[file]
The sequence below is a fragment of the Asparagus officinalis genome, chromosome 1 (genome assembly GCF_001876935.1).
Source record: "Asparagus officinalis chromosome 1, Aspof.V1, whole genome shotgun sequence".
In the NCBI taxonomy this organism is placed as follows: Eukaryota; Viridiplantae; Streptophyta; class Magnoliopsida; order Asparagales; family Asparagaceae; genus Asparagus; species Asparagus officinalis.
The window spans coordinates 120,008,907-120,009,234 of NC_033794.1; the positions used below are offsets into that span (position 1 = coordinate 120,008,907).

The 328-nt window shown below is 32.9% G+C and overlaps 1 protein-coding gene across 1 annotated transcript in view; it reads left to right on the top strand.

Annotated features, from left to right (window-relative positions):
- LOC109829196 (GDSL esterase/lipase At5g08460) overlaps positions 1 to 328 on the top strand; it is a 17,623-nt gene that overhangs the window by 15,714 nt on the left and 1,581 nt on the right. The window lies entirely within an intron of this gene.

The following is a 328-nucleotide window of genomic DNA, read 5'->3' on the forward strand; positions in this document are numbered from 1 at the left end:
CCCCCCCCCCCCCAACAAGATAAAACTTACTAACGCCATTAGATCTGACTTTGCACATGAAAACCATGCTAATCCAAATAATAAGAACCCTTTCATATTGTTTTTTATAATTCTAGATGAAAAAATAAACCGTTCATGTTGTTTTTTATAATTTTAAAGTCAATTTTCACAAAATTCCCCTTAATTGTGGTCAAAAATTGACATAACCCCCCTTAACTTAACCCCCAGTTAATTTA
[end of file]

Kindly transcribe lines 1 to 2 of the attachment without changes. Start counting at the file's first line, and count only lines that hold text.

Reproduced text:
The sequence below is a fragment of the Asparagus officinalis genome, chromosome 1 (genome assembly GCF_001876935.1).
Source record: "Asparagus officinalis chromosome 1, Aspof.V1, whole genome shotgun sequence".